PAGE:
by David Klemt

Father’s Day Food & Beer Pairings

by David Klemt

Burger with onion rings and beer

Father’s Day is right around the corner and while it isn’t usually quite as busy as Mother’s Day, this year could be different.

After all, states and provinces are reopening, and the weather is getting warmer. In fact, Governor Andrew Cuomo announced yesterday that restaurants and bars are no longer subject to social distancing restrictions.

And hey, who isn’t looking for an excuse to get out and return to restaurants and bars?

Now, I’m going to assume that most operators who plan to celebrate Father’s Day this weekend have their promotions in place. However, to help give those promos a boost, I want to share beer pairings for classic Father’s Day menu items.

Of course, these pairings work well on any day of the week, and they’re in no way limited to dads. Anyone who enjoys beer will appreciate operators putting an emphasis on food and beer pairings.


One of the most popular foods, particularly for those seeking out comfort, burgers and an array of beers go together. For a classic hamburger, suggest an IPA, APA or Lager. Known for your mushroom and Swiss cheese burger? Brown ales, amber ales and porters work well. Pale ales go well with bacon burgers, and wheat ales and Witbier pair with veggie burgers.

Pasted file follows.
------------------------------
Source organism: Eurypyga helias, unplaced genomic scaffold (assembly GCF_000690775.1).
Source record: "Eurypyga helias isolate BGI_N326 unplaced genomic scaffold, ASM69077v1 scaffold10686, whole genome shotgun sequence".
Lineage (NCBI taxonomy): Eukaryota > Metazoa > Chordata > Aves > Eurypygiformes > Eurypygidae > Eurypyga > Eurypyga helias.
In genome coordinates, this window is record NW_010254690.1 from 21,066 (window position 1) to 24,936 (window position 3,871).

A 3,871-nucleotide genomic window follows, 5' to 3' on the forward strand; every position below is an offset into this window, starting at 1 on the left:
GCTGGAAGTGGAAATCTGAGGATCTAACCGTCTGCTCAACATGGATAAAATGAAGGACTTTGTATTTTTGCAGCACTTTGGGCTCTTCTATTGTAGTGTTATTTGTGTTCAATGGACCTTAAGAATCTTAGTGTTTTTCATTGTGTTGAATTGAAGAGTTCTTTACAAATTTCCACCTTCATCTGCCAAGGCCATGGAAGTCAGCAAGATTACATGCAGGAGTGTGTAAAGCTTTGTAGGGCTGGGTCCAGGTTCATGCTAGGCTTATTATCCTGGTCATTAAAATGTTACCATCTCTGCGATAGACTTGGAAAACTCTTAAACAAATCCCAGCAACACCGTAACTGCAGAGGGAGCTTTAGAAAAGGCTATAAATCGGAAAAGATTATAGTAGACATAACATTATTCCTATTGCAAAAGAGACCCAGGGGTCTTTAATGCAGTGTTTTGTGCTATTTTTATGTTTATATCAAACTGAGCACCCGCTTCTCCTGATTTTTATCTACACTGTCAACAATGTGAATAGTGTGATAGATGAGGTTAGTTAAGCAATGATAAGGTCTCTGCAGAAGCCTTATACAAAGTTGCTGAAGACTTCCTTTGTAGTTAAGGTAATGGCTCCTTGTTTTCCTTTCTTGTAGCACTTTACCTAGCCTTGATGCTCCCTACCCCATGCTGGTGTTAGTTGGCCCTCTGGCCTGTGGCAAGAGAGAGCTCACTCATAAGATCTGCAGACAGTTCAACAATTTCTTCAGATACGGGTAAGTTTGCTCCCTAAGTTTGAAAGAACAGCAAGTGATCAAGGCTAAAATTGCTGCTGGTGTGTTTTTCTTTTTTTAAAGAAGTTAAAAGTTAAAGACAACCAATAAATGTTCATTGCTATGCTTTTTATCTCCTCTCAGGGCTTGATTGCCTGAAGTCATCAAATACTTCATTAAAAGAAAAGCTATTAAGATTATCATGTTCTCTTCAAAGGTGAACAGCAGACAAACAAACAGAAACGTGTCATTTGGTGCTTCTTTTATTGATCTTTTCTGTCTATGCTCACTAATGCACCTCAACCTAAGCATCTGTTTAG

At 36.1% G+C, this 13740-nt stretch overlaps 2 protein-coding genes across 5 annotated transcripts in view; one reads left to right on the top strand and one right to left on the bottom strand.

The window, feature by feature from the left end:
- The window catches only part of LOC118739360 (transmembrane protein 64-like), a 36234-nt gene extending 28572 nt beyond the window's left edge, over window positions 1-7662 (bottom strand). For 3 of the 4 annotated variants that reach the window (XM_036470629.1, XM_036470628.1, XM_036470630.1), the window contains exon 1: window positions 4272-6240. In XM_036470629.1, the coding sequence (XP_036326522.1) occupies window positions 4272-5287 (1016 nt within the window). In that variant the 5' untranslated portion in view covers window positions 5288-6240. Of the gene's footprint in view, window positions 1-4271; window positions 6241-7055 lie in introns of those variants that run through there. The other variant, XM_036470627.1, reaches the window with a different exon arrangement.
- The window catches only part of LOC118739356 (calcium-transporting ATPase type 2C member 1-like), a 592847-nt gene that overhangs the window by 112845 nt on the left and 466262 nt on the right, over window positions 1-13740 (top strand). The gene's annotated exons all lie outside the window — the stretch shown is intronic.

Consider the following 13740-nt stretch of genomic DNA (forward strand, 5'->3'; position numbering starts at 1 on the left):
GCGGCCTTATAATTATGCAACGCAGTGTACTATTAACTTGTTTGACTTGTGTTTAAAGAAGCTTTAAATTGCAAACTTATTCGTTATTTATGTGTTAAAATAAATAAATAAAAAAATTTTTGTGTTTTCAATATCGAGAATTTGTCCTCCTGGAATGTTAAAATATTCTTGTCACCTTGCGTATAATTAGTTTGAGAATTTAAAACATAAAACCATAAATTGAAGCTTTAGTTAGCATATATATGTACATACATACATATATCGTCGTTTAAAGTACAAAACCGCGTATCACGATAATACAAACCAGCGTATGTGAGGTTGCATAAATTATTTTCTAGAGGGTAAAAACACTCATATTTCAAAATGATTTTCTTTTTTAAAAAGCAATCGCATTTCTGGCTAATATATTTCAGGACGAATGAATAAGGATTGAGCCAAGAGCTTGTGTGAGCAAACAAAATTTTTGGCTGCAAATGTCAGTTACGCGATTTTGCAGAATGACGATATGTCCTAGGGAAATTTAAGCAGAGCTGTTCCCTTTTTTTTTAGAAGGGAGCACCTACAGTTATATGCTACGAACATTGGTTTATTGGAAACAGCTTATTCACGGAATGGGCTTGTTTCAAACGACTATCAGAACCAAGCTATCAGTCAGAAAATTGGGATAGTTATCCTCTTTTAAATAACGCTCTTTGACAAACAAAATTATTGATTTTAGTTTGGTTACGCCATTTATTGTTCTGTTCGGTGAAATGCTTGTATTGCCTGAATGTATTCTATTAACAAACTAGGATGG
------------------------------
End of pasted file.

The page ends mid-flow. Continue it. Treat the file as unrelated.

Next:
Fried chicken is certainly right up there with burgers in terms of comfort foods. And it’s certainly great for Father’s Day. Suggest pairing fried chicken with a Kölsch, Märzen, Helles, and Hefeweizen. For barbecue chicken, recommend a light lager, Pilsner, Saison, Hefeweizen and Witbier. Honey glazed chicken (baked or as wings) work very well with a Kölsch.


If you have ribs on the menu, there are a few ways to go with beer pairings. Porters, stouts and German lagers are medium- to full-bodied and can stand up to bold, rich flavors and compliment smoke. On the other hand, pale ales and IPAs (lighter versions tend to work better) are lighter but can compliment barbecue flavors as well. Porters and American pale ales sip well with pulled pork sandwiches. A Märzen, Hefeweizen or Porter pairs nicely with pork chops.


Just like there are several cuts of beef for steaks, there are several beer types that pair well with steak. Brown ales, stouts, porters, IPAs, lagers and IPAs work well for different reasons. Cuts that are more flavorful (ribeye, top sirloin, porterhouse, T-bone) pair well with darker beers (generally speaking). But cuts like filet mignon, known to be lighter in flavor, work well with lighter beers (some lagers and IPAs).


Much like steak, seafood presents plenty of variety for beer drinkers. You’ll find that Pilsners compliment many different types of seafood. Generally speaking, lobster dishes pair well with a Pilsner or an IPA (that isn’t too assertive). Pilsners work great with an array of fish, so suggest one with your fish and chips or tilapia. When it comes to many crab dishes, lagers and—yep—Pilsners are excellent recommendations. Wheat beers pair well with mussels, and sours and Goses drink well with oysters.

Grilled Vegetables

When it comes to grilled and charred vegetables, dark beers with roast coffee, malty and chocolate flavors pair very well. Imperial stouts can certainly hold their own with grilled, roasted and charred veggies. However, black lagers and porters are lighter than imperial stouts with similar flavor characteristics, meaning they won’t overpower the vegetables.

Of course, the best way to make winning pairing suggestions is to try them yourself. Even better, include kitchen staff, servers and bartenders and get their feedback. There’s no substitute for being able to make pairing recommendations based on personal experience.

Image: Edward Franklin on Unsplash